Sipping cocktails at home with Her Majesty the Queen earlier this month – as you do – I couldn't help but notice that the very best dressed feet in the room all owed their elegant appearance to none other than Manolo Blahnik.
This, clearly, is far from controversial: few would dispute that Mr Blahnik is the hand behind probably the most beautiful shoes in the world, just as he has been for years. Having said that, the vogue, since the early Noughties, for constructions that have more in common with heavy metal machinery (specifically, cars) than anything previously associated with the dressing of feet, has meant a move away from the delicate aesthetic this particular name is known for. Add to that the (by now frankly common) obsession with VB and her ilk, long wedded to the scarlet flash of the Louboutin sole and a heel that is increasingly high. The latter are extremely easy to copy, however. And while many a plagiarist has tried to recreate the allure of the Manolo Blahnik shoe, none come close to the original article, not least because Blahnik applies his highly idiosyncratic heart and soul to his work.
That is at least part of the reason why more discerning souls have never lost track of Blahnik's designs. French Vogue's Carine Roitfeld is one such, particularly enamoured, by all accounts, with those created by Blahnik for perhaps the most gifted young designer showing in London just now: Christopher Kane. In fact, Blahnik has long worked with such emerging talent, largely out of generosity and a belief in creativity, over and above pure commerce, that is a rare commodity in today's climate.
In the past, Blahnik has worked with Antonio Berardi in his mid-Nineties heyday, Clements Ribeiro and, most famously of all, John Galliano for whom he has created some of the most exquisite and unashamedly indulgent footwear in fashion history.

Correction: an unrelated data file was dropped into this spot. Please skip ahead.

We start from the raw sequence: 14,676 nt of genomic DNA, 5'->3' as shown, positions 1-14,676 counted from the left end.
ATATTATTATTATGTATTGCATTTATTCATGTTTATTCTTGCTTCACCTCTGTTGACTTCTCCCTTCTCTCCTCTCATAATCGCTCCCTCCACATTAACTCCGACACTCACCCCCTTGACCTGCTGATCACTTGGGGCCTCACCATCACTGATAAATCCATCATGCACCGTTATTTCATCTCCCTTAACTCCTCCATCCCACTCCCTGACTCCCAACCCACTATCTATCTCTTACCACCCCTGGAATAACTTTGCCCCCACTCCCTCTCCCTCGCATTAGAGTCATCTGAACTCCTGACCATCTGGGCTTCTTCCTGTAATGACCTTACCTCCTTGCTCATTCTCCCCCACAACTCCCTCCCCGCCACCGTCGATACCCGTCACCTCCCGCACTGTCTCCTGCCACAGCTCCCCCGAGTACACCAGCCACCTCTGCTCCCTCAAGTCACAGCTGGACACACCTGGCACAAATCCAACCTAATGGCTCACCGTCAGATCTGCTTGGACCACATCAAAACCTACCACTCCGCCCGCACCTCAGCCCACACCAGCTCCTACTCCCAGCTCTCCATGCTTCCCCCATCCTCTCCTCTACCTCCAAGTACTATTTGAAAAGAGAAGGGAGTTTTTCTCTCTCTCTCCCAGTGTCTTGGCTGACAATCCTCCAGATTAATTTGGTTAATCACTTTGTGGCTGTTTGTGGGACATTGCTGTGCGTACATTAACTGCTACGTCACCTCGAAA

On a more personal note, regular readers of this column will be aware that this particular fashion follower is more than a little challenged as far as the wearing of high heels is concerned. Paper-flat shoes are the order of the day here – incidentally, Blahnik does those too as made to order by Diana Vreeland, no less, way back when.
Since my teenage years, though, the only heels that have made it into my wardrobe have come courtesy of Manolo Blahnik – both borrowed (oh, all right then, stolen) from my mother and, on the odd occasion, also my own. And that is because although at least some of Blahnik's designs appear to be highly whimsical and more reminiscent of artefacts than mere clothing they are, in fact, entirely functional – that is, you can actually walk in them.
Anyone thinking of investing in the new mid-heel would do well to shop here – nobody does them better. Ditto: tiny-heeled Mary Janes. And finally, of course, Blahnik offers up talon heels aplenty in quite the richest colour palette and choice of materials imaginable. Shoe heaven, then, now as it always has been.